Monday, September 29, 2014
A wet sponge and a perfectly-sized plate will fix the issue. The replica onion bottle full of water acts as a weight on the wet top. Edge stitching is massive PITA. The thread tends to tear out if the hole is too shallow. There are hints of a weird pucker developing. Cross your fingers.
Friday, September 19, 2014
Harness and saddle makers added these to their lines of military accoutrements as they are entirely made of leather. Dyed black, they were coated with gloss varnish, and hung with all manner of metal decorations. The shako is surprisingly light and impractical.
The convex top is wet formed over a wooden mold and cut to the exact shape and size of the body. Stitch holes are marked and punched with an awl.
Matching stitch holes are made at the apex and emerge along the top edge. Careful pressure with the awl prevents (much) finger stabbing.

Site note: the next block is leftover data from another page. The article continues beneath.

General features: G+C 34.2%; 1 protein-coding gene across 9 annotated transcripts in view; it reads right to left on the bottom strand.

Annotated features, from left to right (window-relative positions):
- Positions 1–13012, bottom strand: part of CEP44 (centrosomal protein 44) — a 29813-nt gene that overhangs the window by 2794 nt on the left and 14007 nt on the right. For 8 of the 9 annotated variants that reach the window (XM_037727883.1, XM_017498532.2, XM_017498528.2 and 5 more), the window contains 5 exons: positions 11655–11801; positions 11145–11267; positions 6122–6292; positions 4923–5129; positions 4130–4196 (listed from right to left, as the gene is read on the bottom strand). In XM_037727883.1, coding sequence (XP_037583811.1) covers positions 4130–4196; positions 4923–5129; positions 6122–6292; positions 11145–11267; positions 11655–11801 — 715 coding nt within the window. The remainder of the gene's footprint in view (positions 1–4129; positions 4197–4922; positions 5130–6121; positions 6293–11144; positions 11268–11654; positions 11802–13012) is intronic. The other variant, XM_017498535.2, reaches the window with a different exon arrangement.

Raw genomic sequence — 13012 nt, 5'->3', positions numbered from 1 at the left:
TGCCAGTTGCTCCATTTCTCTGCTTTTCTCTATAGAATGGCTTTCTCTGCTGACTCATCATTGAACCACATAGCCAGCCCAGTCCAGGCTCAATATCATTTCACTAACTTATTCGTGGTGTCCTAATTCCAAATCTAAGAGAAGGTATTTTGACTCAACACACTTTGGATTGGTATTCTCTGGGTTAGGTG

Before adding the top, a small tab sewn to the front will hold the RIDICULOUS plume (like it needs more decoration.) The distinctive bell shape is apparent.
Nineteenth-century leather workers plied their trade with special wax and flexible hog whisker needles. Drunk tailors use surgical needles, pliers and stab themselves repeatedly.
Thursday, September 11, 2014
The Oxford Light Infantry managed to complete their uniforms in time for a visit from Marquis de Lafayette in 1824. Local tailors, sign painters, leather workers, and gunsmiths outfitted the company in ways the US military could only dreamed about.
Keeping the trousers clean requires some effort, as does the lace (tarnished by the buff.) After examining several surviving coats, the collar was shortened and hooks and eyes added after these photos where taken.